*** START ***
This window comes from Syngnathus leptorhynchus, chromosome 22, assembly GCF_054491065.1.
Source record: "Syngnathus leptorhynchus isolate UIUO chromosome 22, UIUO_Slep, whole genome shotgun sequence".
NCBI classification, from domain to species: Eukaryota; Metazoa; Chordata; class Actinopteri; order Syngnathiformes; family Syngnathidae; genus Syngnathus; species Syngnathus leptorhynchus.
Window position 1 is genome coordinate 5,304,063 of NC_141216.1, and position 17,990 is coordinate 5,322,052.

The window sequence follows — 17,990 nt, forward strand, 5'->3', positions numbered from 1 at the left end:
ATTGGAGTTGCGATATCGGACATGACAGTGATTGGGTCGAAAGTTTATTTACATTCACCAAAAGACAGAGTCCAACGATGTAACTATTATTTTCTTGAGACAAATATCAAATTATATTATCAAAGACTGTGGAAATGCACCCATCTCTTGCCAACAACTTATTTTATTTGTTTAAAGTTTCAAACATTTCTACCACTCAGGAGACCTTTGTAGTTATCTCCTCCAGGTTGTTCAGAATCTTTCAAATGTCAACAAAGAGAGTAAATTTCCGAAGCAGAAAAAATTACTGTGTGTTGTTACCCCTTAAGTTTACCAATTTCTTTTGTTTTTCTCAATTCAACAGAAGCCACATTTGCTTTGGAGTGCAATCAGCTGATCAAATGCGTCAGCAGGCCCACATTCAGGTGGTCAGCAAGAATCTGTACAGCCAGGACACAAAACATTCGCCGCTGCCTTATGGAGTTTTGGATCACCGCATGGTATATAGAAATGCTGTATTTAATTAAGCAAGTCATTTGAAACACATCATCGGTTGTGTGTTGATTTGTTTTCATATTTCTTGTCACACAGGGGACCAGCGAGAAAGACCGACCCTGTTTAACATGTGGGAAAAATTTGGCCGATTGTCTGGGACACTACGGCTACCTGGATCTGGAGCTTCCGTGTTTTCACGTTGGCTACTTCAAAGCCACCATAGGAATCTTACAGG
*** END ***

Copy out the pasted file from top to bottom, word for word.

This window comes from Syngnathus leptorhynchus, chromosome 22, assembly GCF_054491065.1.
Source record: "Syngnathus leptorhynchus isolate UIUO chromosome 22, UIUO_Slep, whole genome shotgun sequence".
NCBI classification, from domain to species: Eukaryota; Metazoa; Chordata; class Actinopteri; order Syngnathiformes; family Syngnathidae; genus Syngnathus; species Syngnathus leptorhynchus.
Window position 1 is genome coordinate 5,304,063 of NC_141216.1, and position 17,990 is coordinate 5,322,052.

The window sequence follows — 17,990 nt, forward strand, 5'->3', positions numbered from 1 at the left end:
ATTGGAGTTGCGATATCGGACATGACAGTGATTGGGTCGAAAGTTTATTTACATTCACCAAAAGACAGAGTCCAACGATGTAACTATTATTTTCTTGAGACAAATATCAAATTATATTATCAAAGACTGTGGAAATGCACCCATCTCTTGCCAACAACTTATTTTATTTGTTTAAAGTTTCAAACATTTCTACCACTCAGGAGACCTTTGTAGTTATCTCCTCCAGGTTGTTCAGAATCTTTCAAATGTCAACAAAGAGAGTAAATTTCCGAAGCAGAAAAAATTACTGTGTGTTGTTACCCCTTAAGTTTACCAATTTCTTTTGTTTTTCTCAATTCAACAGAAGCCACATTTGCTTTGGAGTGCAATCAGCTGATCAAATGCGTCAGCAGGCCCACATTCAGGTGGTCAGCAAGAATCTGTACAGCCAGGACACAAAACATTCGCCGCTGCCTTATGGAGTTTTGGATCACCGCATGGTATATAGAAATGCTGTATTTAATTAAGCAAGTCATTTGAAACACATCATCGGTTGTGTGTTGATTTGTTTTCATATTTCTTGTCACACAGGGGACCAGCGAGAAAGACCGACCCTGTTTAACATGTGGGAAAAATTTGGCCGATTGTCTGGGACACTACGGCTACCTGGATCTGGAGCTTCCGTGTTTTCACGTTGGCTACTTCAAAGCCACCATAGGAATCTTACAGG